Lifeguards in their first and second years will get a boost of over $3 an hour — and soon there will be more places to train for and take the lifeguard test, for free.
Warmer weather and other ecosystem shifts have the city’s gardeners and foresters staring at ‘existential questions in horticulture.’
Day camps that used to offer sessions at the city’s public swimming holes have been treading water with pricier private pools since the beginning of the pandemic.
The proposals, which include figuring out where to build new pools, aim to create a stronger lifeguard pipeline in New York City.
With two other pools due to close, it may soon be the only Parks-operated indoor swimming pool open in Queens.
Five prefabricated bathrooms will offer relief in one park in each borough — after a painful wait for a company coping with city bureaucracy.
Still feeling the cramps from staff shortages last summer, the Parks Department is making changes to encourage more people to become lifeguards. Here’s how to take the test.
Now the issue is a repair to the pool’s special floor that’s 0% complete — and as the center is already scheduled to close, for at least another year, the summer after next.
Councilmember Lincoln Restler wants to cover his district with saplings, from Boerum Hill to Greenpoint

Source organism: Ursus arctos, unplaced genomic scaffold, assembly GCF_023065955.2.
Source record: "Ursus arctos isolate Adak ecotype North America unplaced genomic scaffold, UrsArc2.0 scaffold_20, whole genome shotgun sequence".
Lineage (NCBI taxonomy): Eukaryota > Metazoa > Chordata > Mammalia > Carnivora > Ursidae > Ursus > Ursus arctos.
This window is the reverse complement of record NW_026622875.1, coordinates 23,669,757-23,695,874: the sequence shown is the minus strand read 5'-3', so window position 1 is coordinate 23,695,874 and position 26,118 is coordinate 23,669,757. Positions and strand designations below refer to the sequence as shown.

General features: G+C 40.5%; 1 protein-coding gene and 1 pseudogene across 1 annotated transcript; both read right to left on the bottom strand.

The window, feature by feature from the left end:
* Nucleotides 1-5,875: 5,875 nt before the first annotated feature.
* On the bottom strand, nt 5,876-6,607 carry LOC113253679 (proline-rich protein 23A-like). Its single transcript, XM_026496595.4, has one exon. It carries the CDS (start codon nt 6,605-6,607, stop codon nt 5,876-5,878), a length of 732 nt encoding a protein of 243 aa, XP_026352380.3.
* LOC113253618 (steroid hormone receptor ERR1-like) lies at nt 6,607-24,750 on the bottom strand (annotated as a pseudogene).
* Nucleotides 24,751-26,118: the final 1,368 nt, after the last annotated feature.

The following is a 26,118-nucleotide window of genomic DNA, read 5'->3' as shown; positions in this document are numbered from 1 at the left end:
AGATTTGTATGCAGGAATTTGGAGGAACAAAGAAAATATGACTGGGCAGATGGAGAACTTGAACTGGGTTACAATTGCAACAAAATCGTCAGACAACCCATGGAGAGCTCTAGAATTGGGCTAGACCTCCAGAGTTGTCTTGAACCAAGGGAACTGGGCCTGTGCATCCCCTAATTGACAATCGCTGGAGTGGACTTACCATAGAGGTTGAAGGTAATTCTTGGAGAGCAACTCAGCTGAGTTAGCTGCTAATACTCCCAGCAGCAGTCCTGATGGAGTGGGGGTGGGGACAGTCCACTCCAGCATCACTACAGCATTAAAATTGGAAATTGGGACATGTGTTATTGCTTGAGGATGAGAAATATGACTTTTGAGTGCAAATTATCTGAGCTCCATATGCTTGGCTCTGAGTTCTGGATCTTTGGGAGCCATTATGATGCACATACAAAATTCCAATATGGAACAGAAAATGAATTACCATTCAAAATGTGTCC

All the city’s indoor pools were closed Thursday so lifeguards could attend an hours-long ‘meet and greet’ at Chelsea Recreation Center in Manhattan, the first such gathering with the commish in recent memory.
When the sibling owners of Dragonetti Brothers Landscaping were indicted in an insurance scam last year, tree maintenance in Brooklyn and Queens was put on hold. But the city Department of Investigation is working with Parks officials to rev up the chainsaws again.
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Housing officials are consulting the experts in city green space to tackle longstanding problems at some crumbling play spaces.
With major change to an LGBTQ-favorite park on the horizon, queer beachgoers rejoiced in the annual Ms. Colombia Walk even as they face an un-shore future.
More public school swim lessons, flexible hours, and adopting “shallow water” rules are all possible streams to more robust beach and pool seasons in the years to come.
It’s good news-bad news as sharks, dolphins, whales and turtles swarm New York City.
In the face of a dire lifeguard shortage, the parks department has gotten approval to truncate the exam required to patrol the city’s smaller watering holes.
But the change is only for this summer as the Parks Department races to get from 778 lifeguards to its goal of at least 1,400.
The move comes just days before July 4, and after THE CITY reported on the unprecedented denial of dual-employment waivers.
Dozens of applicants who’d previously failed the qualifying tests were sent automated text messages this week from the Parks Department gauging their interest in taking a new accelerated class to become lifeguards.
Mayor’s look at rule changes comes after THE CITY highlighted a newly enforced rule that prevents municipal workers from moonlighting — and two drownings on Rockaway Beach.
NYC First Responders Are Ready to Work as Lifeguards, but City Hall Is Enforcing a 30-Year Old Rule That Won’t Let Them
The Parks Department is facing a dire shortage of lifeguards for the city’s dozens of pools and beaches with just 480 certified guards.
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